Two recent news articles caught my eye about a project taking place in San Diego County. A North County Times article, ESCONDIDO: Eminent domain hearing set for Bear Valley properties, reports that the San Diego County Board of Supervisors was set to vote this week on potentially using eminent domain to acquire necessary properties for the expansion of Bear Valley Parkway. While the project would widen the busy roadway from two to four lanes, add a center median and bicycle lanes, it would also necessitate the demolition of 18 homes and the taking of 32 slices of property — mostly from owners’ front yards. The County had reached deals with all but seven of the 50 impacted property owners.
An updated article in the North County Times, ESCONDIDO: County moves forward with seizing properties, notes that at the County’s "Resolution of Necessity" hearing — a required step before a government agency can commence eminent domain proceedings — the Board approved moving forward with condemnation as to the remaining seven owners.
This all sounds pretty typical. But in reading the articles closely, I noticed two interesting take-aways:
- Underwater Homes: As is now typical in today’s real estate market, some of the homes may be "underwater". One owner in particular notes that the County’s appraisal and offer for his home is $90,000 less than he currently owes. He’s worried about being forced on the street with no money available for a downpayment, and having his credit ruined for not paying off his loan. While the article does not touch on the subject, as we’ve covered in the past, there may be exceptions that would allow for the County to think outside the box and assist the owner with purchasing a new property or paying off a portion of his loan. Hopefully this is something that takes place.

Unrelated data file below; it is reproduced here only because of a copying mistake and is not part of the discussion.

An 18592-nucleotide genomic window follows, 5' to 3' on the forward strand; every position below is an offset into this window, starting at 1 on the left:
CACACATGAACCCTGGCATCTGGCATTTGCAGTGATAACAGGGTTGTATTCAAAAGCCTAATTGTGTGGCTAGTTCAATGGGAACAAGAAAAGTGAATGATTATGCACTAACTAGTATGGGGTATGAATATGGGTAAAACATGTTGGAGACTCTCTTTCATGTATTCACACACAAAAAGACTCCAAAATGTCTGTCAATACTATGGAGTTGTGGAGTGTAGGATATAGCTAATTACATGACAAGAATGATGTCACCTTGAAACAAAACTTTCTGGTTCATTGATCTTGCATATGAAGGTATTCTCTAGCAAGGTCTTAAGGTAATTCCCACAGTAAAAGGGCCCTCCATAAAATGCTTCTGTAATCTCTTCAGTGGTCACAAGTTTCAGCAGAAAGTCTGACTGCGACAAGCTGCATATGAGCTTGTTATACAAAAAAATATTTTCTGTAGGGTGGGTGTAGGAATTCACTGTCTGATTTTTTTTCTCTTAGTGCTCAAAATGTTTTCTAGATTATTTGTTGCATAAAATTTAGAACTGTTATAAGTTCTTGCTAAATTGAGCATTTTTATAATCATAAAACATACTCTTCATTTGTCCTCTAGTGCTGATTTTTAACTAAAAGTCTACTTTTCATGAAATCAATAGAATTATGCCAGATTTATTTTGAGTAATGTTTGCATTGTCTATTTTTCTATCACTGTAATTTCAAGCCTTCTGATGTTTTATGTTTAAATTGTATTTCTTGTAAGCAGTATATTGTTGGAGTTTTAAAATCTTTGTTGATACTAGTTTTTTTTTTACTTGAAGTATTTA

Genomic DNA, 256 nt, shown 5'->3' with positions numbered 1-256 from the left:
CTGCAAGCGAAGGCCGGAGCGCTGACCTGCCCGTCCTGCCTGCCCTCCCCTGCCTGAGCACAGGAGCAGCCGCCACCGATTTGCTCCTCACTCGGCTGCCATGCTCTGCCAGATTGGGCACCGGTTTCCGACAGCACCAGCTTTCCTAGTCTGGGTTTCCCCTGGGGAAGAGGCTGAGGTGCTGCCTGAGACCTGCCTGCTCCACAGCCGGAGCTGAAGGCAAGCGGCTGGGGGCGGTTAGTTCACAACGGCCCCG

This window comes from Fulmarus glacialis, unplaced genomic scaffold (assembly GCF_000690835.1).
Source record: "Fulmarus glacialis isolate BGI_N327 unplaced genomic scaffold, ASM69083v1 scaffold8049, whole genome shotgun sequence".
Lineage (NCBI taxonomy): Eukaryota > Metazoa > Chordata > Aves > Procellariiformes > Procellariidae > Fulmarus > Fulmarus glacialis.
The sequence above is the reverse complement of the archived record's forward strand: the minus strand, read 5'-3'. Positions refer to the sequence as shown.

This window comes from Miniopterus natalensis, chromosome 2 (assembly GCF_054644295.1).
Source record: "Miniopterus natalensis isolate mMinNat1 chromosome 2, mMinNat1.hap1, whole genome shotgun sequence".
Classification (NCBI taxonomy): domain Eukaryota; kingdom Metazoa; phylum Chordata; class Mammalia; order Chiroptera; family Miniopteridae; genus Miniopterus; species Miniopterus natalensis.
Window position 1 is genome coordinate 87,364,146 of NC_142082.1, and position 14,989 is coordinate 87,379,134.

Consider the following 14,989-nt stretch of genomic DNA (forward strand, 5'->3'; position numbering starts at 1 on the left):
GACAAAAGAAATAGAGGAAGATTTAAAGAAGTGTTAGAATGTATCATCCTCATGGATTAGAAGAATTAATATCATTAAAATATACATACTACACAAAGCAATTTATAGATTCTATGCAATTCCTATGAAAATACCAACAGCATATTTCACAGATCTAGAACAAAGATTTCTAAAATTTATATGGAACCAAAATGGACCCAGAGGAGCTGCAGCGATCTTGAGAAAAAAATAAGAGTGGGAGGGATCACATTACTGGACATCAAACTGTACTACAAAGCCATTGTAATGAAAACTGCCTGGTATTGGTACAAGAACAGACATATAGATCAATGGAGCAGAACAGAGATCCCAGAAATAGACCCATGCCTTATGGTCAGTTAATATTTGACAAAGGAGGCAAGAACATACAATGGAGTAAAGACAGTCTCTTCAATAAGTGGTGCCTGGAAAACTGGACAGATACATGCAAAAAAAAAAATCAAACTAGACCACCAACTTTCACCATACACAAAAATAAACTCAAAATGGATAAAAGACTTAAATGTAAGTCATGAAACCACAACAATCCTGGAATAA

- Fair Market Value: The articles both emphasize that property owners actually benefit from the use of eminent domain because the agency is required to pay on the "high end" of fair market value. It is true that public agencies using eminent domain must comply with California’s definition of fair market value — which requires paying the "highest price" that would be paid by a willing buyer. However, California does almost nothing to compensate owners for the transaction costs involved should they choose to fight the value offered by the agency. While an owner may get $5,000 towards an independent appraisal (Code of Civil Procedure section 1263.025), that does not go very far for a complicated real estate valuation assignment, and it does nothing to cover the attorneys’ fees and other expert fees that may be incurred when an owner wants a jury to determine the property’s value.